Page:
What is open MRI used for?
Magnetic resonance imaging is used to study the skull, spine, spinal cord, musculoskeletal system and internal organs.
Are there no preparation steps?
Mammogram in Fair Lawn, NJ is preferable that patients fast on solid foods at the time of the examination, but the indications vary according to the type of examination.
Who can take the exam?
Patients with pacemakers or devices with magnetic activation such as electrodes and neurostimulators , and those with ferromagnetic prostheses or those whose compatibility with magnetic fields cannot undergo this type of examination . If there are doubts about the presence in the body of metal parts (sutures, clips, prostheses), the patient must inform the medical and paramedical staff, who will be able to arrange the preliminary execution of radiograms that allow to verify their actual presence.
Is open MRI painful or dangerous?
The examination is neither painful nor dangerous. Compared to other visualization methods, magnetic resonance has several advantages: the possibility of obtaining sections with various orientations (sagittal, transverse, etc.), almost zero invasiveness and no use of ionizing radiation.
How does it work?
Magnetic resonance imaging is performed without the use of x-rays : a strong magnetic field and radiofrequency waves similar to those of radio-television transmissions are used. The test may require the administration of a contrast agent (gadolinium) into a vein.
The Open Magnetic Resonance consists of a low-field magnet that was created for the study of musculoskeletal pathology with the aim of containing the purchase, installation and maintenance costs which are considerably lower than traditional Magnetic Resonance. high field closed.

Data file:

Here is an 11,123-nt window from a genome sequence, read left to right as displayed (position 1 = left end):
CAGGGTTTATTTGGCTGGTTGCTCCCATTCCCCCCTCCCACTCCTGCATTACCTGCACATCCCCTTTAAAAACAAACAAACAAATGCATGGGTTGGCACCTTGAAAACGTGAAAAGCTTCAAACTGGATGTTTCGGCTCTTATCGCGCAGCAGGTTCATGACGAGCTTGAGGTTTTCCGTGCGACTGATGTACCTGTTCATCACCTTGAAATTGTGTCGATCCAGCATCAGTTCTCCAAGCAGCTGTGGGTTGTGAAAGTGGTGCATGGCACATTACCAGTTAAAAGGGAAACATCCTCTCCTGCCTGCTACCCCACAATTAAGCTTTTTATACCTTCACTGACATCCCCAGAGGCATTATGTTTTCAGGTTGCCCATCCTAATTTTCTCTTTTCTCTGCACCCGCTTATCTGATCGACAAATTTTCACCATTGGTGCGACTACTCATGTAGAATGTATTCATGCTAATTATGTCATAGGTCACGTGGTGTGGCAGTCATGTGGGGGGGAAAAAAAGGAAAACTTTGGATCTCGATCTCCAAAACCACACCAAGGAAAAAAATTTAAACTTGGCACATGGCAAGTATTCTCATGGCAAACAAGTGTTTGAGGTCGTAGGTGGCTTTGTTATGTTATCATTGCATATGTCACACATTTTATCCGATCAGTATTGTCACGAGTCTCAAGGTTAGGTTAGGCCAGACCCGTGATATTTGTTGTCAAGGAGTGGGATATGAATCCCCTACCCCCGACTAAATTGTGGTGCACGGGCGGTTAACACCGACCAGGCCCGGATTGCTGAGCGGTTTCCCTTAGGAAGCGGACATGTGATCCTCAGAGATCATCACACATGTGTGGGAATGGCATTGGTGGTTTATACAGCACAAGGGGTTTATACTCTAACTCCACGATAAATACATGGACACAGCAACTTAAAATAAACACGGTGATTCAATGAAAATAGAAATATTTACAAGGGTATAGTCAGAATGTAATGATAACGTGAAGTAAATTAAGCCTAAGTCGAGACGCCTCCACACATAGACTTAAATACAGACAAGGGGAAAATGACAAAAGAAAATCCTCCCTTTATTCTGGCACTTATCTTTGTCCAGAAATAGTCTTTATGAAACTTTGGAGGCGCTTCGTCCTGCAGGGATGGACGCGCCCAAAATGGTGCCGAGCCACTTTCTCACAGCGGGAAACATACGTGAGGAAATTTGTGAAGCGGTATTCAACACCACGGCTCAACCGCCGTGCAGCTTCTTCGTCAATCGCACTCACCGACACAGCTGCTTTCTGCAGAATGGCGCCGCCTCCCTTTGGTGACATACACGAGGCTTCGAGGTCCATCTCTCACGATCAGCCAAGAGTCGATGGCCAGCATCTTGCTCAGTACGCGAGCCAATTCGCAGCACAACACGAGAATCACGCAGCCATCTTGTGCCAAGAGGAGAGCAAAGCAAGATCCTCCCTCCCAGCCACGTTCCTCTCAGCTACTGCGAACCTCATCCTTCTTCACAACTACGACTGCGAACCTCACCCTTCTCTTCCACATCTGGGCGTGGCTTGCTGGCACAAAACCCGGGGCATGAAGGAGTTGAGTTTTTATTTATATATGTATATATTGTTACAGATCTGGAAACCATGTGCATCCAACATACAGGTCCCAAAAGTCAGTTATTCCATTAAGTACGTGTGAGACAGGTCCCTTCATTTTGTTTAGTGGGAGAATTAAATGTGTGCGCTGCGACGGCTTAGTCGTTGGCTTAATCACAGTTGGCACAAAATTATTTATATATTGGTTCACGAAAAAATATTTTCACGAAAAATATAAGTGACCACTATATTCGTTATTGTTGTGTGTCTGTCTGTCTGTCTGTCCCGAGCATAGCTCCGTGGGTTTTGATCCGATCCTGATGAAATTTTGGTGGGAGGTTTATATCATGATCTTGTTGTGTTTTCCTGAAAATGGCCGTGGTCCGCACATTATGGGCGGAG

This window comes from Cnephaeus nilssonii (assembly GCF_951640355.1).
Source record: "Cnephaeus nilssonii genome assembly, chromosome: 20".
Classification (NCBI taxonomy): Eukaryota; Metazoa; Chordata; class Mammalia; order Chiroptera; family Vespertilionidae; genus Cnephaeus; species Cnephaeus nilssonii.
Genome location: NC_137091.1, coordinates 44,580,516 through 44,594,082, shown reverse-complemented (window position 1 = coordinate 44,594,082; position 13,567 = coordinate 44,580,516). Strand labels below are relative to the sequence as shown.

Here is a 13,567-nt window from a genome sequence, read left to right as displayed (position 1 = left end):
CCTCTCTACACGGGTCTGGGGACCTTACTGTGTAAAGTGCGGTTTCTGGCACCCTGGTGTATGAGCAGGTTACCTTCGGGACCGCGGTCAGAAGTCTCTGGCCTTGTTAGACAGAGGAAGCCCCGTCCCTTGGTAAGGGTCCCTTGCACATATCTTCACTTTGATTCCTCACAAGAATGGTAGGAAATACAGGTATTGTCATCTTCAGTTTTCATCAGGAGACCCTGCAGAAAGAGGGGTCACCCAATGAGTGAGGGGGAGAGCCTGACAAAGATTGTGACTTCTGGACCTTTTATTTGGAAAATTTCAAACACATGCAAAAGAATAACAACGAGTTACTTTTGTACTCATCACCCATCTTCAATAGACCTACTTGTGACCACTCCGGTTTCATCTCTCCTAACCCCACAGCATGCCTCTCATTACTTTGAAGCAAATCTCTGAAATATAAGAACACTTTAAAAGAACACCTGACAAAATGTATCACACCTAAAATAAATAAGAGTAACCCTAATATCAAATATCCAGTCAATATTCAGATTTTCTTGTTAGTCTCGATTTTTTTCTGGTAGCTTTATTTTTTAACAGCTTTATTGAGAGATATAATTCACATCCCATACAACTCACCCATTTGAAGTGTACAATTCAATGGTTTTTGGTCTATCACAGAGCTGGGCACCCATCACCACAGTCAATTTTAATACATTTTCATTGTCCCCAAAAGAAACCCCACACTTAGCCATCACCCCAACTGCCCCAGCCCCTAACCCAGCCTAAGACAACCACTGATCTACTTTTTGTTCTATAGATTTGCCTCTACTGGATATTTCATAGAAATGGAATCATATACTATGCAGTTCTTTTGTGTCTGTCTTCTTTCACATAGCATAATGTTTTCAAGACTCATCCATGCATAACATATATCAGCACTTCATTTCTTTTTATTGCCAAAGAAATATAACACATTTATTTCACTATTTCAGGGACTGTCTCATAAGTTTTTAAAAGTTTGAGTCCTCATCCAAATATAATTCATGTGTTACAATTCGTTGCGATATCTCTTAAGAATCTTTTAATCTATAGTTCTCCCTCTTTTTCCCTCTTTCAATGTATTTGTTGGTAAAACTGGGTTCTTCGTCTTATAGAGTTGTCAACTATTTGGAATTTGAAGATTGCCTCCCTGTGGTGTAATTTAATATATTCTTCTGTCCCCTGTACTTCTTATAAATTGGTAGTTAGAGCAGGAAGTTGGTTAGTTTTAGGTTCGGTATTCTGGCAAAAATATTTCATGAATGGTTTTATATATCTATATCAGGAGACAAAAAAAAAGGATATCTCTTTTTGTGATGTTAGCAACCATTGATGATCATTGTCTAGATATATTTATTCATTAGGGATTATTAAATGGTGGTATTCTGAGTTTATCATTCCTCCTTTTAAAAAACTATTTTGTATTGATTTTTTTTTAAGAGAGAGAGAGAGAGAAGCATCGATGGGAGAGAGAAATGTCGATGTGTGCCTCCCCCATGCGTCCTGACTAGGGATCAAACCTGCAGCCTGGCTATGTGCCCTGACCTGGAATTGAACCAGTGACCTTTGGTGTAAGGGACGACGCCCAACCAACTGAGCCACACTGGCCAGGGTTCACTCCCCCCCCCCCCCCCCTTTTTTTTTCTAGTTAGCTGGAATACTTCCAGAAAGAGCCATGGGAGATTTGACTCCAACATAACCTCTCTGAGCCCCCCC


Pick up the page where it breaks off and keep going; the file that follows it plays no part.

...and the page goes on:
The main limitations of low-field Open Magnetic Resonance derive from the structural characteristics of these devices which have a low signal / noise ratio which determines images of modest quality.
In these devices, in order to improve the quality of the images, it is necessary to increase the thickness of the section under examination, which reduces the possibility of detecting fine findings and therefore making accurate diagnoses and increasing the number of acquisitions, which inevitably increases the execution time of the examinations.
Furthermore, with low-field magnetic resonances it is not possible to use sophisticated techniques such as spectroscopy, perfusion, diffusion and fat subtraction techniques which are now indispensable in clinical practice in most body areas. These techniques require a high field, homogeneous with powerful gradient systems that open low field luminaires cannot have by definition.